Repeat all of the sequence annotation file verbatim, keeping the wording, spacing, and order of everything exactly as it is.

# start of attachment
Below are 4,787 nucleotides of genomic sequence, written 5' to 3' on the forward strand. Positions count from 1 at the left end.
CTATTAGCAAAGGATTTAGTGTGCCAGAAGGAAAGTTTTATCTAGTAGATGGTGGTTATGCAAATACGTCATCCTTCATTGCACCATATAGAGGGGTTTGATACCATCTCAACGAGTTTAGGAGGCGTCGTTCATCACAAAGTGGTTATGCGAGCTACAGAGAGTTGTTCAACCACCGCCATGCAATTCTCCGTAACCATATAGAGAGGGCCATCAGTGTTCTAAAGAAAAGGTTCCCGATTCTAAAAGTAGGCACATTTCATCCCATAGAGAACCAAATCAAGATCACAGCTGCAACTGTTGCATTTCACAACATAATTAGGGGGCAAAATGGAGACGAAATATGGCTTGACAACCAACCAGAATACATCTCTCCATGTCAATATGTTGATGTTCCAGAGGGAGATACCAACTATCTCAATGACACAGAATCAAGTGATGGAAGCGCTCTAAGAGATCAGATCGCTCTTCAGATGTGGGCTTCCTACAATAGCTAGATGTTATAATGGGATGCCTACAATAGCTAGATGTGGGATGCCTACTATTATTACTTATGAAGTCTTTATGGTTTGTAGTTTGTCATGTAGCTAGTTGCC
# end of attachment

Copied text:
Below are 4,787 nucleotides of genomic sequence, written 5' to 3' on the forward strand. Positions count from 1 at the left end.
CTATTAGCAAAGGATTTAGTGTGCCAGAAGGAAAGTTTTATCTAGTAGATGGTGGTTATGCAAATACGTCATCCTTCATTGCACCATATAGAGGGGTTTGATACCATCTCAACGAGTTTAGGAGGCGTCGTTCATCACAAAGTGGTTATGCGAGCTACAGAGAGTTGTTCAACCACCGCCATGCAATTCTCCGTAACCATATAGAGAGGGCCATCAGTGTTCTAAAGAAAAGGTTCCCGATTCTAAAAGTAGGCACATTTCATCCCATAGAGAACCAAATCAAGATCACAGCTGCAACTGTTGCATTTCACAACATAATTAGGGGGCAAAATGGAGACGAAATATGGCTTGACAACCAACCAGAATACATCTCTCCATGTCAATATGTTGATGTTCCAGAGGGAGATACCAACTATCTCAATGACACAGAATCAAGTGATGGAAGCGCTCTAAGAGATCAGATCGCTCTTCAGATGTGGGCTTCCTACAATAGCTAGATGTTATAATGGGATGCCTACAATAGCTAGATGTGGGATGCCTACTATTATTACTTATGAAGTCTTTATGGTTTGTAGTTTGTCATGTAGCTAGTTGCC